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Teachers of NCCAT - Amy Shores North Topsail Elementary in Pender County

After 23 years of teaching in the elementary setting, there are many things I would tell my first- year self. One of the most important things to remember is to be your genuine self. Your students want to know about you. The more of yourself that you share with your students, the more they will understand you and take interest in what you are teaching. The same goes for them. 


Get to know your students, not just on an academic level, but also on a personal level. Learn about their families and what makes them happy. Make contact with each parent early in the year with a positive note or phone call. Parents enjoy hearing that!  Remember that every child comes into your classroom with a unique background and the more we know about that, the better we can work to make each child successful. Sometimes, school will not be the most important focus in a child’s life on a given day. Show empathy.


Another important thing to remember is that you must be flexible! Be willing to sacrifice a well written lesson plan for a teachable moment, any day. Some of the best lessons and discussions I’ve had with students came from a question or moment that wasn’t written in my plans. Those meaningful moments will stick with your students for a long time. Along the same line, make learning fun for your students. Don’t be afraid to step out of your comfort zone and be silly with your kids. Learning is supposed to be fun!  When you can show that you are enjoying a lesson, it will be contagious with your students. Be passionate about what you are teaching!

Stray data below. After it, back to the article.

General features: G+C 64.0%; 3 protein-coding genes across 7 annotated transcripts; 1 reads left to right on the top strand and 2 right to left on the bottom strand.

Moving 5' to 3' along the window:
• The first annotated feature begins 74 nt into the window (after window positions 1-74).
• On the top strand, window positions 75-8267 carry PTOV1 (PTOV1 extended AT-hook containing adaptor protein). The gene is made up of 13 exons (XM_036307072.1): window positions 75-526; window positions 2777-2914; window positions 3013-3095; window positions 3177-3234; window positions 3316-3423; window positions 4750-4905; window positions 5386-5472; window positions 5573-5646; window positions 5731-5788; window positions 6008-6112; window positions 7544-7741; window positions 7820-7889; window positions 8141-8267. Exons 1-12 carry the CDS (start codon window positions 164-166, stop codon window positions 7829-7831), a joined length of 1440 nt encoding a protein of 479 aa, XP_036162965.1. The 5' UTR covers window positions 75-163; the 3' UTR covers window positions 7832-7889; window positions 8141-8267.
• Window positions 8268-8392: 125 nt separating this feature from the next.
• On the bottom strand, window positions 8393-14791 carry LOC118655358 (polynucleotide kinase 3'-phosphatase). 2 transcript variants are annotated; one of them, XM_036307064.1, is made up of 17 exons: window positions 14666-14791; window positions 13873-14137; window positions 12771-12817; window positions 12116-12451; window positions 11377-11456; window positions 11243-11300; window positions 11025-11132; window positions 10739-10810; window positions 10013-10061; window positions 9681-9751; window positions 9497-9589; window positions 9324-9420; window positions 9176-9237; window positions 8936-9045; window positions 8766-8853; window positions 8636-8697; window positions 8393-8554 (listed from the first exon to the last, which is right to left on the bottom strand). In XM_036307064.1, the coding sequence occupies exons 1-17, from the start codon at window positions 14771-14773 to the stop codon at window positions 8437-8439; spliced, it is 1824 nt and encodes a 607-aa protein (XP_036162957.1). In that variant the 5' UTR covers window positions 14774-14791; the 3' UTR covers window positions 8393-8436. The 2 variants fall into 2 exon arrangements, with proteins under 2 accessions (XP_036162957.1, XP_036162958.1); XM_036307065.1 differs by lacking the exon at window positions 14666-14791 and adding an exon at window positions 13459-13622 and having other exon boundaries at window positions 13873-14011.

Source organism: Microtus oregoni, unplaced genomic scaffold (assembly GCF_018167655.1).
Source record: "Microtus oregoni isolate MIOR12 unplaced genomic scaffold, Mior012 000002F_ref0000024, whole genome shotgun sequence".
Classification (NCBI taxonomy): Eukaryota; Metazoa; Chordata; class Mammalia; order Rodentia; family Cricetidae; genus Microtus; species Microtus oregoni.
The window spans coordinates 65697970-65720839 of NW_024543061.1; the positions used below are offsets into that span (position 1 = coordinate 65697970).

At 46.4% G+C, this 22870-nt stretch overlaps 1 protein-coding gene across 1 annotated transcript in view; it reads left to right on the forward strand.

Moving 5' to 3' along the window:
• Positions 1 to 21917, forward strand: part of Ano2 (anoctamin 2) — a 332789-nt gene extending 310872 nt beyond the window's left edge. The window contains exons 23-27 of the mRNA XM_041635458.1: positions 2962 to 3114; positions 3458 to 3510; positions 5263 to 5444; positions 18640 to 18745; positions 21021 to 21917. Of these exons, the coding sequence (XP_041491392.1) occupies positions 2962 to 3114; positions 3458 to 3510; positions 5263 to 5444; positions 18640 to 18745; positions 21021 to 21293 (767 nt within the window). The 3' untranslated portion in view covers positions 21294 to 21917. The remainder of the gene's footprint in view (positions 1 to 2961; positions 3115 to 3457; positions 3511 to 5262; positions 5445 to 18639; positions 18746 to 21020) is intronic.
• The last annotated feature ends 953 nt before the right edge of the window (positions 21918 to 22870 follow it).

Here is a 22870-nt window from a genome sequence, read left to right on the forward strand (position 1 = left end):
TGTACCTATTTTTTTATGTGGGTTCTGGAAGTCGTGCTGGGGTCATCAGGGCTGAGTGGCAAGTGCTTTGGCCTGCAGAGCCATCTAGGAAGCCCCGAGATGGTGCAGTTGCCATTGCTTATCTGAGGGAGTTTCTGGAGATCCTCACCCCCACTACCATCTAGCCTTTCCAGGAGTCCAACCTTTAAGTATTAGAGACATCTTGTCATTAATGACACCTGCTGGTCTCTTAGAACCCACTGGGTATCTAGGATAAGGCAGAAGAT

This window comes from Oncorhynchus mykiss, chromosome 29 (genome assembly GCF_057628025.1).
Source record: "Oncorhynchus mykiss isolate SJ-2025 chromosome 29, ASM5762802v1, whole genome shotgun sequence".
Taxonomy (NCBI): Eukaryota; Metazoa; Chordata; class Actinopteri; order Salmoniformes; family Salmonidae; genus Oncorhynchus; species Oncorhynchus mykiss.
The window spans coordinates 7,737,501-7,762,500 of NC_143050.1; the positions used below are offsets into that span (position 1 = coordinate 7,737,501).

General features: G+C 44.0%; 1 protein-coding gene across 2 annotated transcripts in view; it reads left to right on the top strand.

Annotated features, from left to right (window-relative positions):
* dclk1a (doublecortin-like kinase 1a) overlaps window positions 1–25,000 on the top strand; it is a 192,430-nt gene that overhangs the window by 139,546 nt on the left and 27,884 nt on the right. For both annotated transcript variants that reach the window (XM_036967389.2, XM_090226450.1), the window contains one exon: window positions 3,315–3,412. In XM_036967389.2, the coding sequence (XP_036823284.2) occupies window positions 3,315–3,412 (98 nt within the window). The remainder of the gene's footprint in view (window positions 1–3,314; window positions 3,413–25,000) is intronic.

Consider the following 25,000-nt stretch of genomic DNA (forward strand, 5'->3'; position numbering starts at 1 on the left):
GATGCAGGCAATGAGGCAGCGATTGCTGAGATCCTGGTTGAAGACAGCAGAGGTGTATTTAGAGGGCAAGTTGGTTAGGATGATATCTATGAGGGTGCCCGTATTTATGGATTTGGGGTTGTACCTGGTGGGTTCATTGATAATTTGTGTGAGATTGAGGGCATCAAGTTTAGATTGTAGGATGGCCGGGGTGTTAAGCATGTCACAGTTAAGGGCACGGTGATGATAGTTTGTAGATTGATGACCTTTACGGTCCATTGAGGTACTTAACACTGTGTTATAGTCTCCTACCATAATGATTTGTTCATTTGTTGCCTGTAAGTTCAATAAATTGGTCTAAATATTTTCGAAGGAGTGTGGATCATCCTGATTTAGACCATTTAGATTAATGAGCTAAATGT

Above all else, show and teach kindness every day. Every person in your school building deserves the same amount of respect. Model that for your children. Smile and say hello to every person you meet. Your smile might be the first positive thing that a child or adult has seen in the morning. Be that person! The memory of a child’s test score will fade long before the memory of how you treated your students. Love them. Make sure they know that you love them, especially the most difficult children. They need it the most. The love that you invest in your students and your school family will come back to you in the most unexpected ways. The riches of this career are not monetary, but in priceless relationships that will last a lifetime. Teach your students to be better human beings. If you can leave this profession knowing that you have helped to make the world a better place, then it’s a job well done!

(Amy Shores, North Topsail Elementary Pender County)


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